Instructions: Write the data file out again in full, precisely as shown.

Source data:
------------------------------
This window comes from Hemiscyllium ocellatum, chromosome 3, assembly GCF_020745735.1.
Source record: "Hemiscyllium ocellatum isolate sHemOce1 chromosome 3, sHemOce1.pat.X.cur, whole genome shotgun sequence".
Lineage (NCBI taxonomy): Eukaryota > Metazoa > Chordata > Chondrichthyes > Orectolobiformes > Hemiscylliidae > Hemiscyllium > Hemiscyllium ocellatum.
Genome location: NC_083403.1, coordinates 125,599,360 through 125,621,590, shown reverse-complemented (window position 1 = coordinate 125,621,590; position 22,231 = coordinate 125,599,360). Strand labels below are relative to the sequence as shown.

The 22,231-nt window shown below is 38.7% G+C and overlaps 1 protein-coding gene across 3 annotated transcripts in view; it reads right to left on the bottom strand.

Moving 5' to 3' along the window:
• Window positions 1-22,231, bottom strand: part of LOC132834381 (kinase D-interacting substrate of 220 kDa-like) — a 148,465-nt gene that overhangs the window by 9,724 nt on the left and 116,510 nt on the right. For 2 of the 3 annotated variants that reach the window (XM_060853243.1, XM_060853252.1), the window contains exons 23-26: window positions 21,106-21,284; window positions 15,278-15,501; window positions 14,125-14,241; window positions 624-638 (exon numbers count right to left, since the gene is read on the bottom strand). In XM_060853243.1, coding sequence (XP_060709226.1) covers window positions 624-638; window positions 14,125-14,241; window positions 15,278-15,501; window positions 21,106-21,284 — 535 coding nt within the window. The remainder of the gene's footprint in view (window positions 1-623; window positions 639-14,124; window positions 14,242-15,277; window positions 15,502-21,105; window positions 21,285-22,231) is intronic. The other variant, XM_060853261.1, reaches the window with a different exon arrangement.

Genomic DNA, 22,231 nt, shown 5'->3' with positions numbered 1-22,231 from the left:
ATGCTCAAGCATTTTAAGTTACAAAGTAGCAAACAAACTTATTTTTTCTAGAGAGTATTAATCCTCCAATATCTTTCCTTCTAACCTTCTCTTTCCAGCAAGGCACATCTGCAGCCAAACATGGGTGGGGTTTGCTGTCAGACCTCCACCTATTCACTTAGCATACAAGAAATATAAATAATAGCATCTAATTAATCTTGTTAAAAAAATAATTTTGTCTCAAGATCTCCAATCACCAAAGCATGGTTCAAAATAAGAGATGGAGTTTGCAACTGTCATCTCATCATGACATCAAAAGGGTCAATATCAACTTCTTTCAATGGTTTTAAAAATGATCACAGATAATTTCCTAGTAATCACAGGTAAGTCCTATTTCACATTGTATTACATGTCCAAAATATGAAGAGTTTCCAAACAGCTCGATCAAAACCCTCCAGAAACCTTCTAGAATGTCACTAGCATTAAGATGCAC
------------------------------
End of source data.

This window comes from Hemiscyllium ocellatum, chromosome 3, assembly GCF_020745735.1.
Source record: "Hemiscyllium ocellatum isolate sHemOce1 chromosome 3, sHemOce1.pat.X.cur, whole genome shotgun sequence".
Lineage (NCBI taxonomy): Eukaryota > Metazoa > Chordata > Chondrichthyes > Orectolobiformes > Hemiscylliidae > Hemiscyllium > Hemiscyllium ocellatum.
Genome location: NC_083403.1, coordinates 125,599,360 through 125,621,590, shown reverse-complemented (window position 1 = coordinate 125,621,590; position 22,231 = coordinate 125,599,360). Strand labels below are relative to the sequence as shown.

The 22,231-nt window shown below is 38.7% G+C and overlaps 1 protein-coding gene across 3 annotated transcripts in view; it reads right to left on the bottom strand.

Moving 5' to 3' along the window:
• Window positions 1-22,231, bottom strand: part of LOC132834381 (kinase D-interacting substrate of 220 kDa-like) — a 148,465-nt gene that overhangs the window by 9,724 nt on the left and 116,510 nt on the right. For 2 of the 3 annotated variants that reach the window (XM_060853243.1, XM_060853252.1), the window contains exons 23-26: window positions 21,106-21,284; window positions 15,278-15,501; window positions 14,125-14,241; window positions 624-638 (exon numbers count right to left, since the gene is read on the bottom strand). In XM_060853243.1, coding sequence (XP_060709226.1) covers window positions 624-638; window positions 14,125-14,241; window positions 15,278-15,501; window positions 21,106-21,284 — 535 coding nt within the window. The remainder of the gene's footprint in view (window positions 1-623; window positions 639-14,124; window positions 14,242-15,277; window positions 15,502-21,105; window positions 21,285-22,231) is intronic. The other variant, XM_060853261.1, reaches the window with a different exon arrangement.

Genomic DNA, 22,231 nt, shown 5'->3' with positions numbered 1-22,231 from the left:
ATGCTCAAGCATTTTAAGTTACAAAGTAGCAAACAAACTTATTTTTTCTAGAGAGTATTAATCCTCCAATATCTTTCCTTCTAACCTTCTCTTTCCAGCAAGGCACATCTGCAGCCAAACATGGGTGGGGTTTGCTGTCAGACCTCCACCTATTCACTTAGCATACAAGAAATATAAATAATAGCATCTAATTAATCTTGTTAAAAAAATAATTTTGTCTCAAGATCTCCAATCACCAAAGCATGGTTCAAAATAAGAGATGGAGTTTGCAACTGTCATCTCATCATGACATCAAAAGGGTCAATATCAACTTCTTTCAATGGTTTTAAAAATGATCACAGATAATTTCCTAGTAATCACAGGTAAGTCCTATTTCACATTGTATTACATGTCCAAAATATGAAGAGTTTCCAAACAGCTCGATCAAAACCCTCCAGAAACCTTCTAGAATGTCACTAGCATTAAGATGCAC